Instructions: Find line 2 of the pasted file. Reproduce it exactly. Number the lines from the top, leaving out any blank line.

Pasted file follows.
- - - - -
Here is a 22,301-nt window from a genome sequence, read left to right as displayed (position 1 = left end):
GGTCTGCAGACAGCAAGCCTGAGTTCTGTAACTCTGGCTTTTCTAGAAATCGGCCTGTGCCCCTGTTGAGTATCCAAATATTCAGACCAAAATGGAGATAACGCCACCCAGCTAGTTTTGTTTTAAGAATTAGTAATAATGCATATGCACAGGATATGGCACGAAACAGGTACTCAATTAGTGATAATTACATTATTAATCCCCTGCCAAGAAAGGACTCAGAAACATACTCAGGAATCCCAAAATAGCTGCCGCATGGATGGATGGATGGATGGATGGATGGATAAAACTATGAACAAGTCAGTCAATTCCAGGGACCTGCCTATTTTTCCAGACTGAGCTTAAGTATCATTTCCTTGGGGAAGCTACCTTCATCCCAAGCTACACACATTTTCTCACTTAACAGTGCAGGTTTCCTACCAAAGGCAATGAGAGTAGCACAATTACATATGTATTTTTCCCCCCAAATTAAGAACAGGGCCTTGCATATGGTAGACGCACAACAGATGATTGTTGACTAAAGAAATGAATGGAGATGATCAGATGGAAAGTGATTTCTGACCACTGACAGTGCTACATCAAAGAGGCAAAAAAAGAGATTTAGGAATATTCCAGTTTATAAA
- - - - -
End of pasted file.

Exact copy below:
GGTCTGCAGACAGCAAGCCTGAGTTCTGTAACTCTGGCTTTTCTAGAAATCGGCCTGTGCCCCTGTTGAGTATCCAAATATTCAGACCAAAATGGAGATAACGCCACCCAGCTAGTTTTGTTTTAAGAATTAGTAATAATGCATATGCACAGGATATGGCACGAAACAGGTACTCAATTAGTGATAATTACATTATTAATCCCCTGCCAAGAAAGGACTCAGAAACATACTCAGGAATCCCAAAATAGCTGCCGCATGGATGGATGGATGGATGGATGGATGGATAAAACTATGAACAAGTCAGTCAATTCCAGGGACCTGCCTATTTTTCCAGACTGAGCTTAAGTATCATTTCCTTGGGGAAGCTACCTTCATCCCAAGCTACACACATTTTCTCACTTAACAGTGCAGGTTTCCTACCAAAGGCAATGAGAGTAGCACAATTACATATGTATTTTTCCCCCCAAATTAAGAACAGGGCCTTGCATATGGTAGACGCACAACAGATGATTGTTGACTAAAGAAATGAATGGAGATGATCAGATGGAAAGTGATTTCTGACCACTGACAGTGCTACATCAAAGAGGCAAAAAAAGAGATTTAGGAATATTCCAGTTTATAAA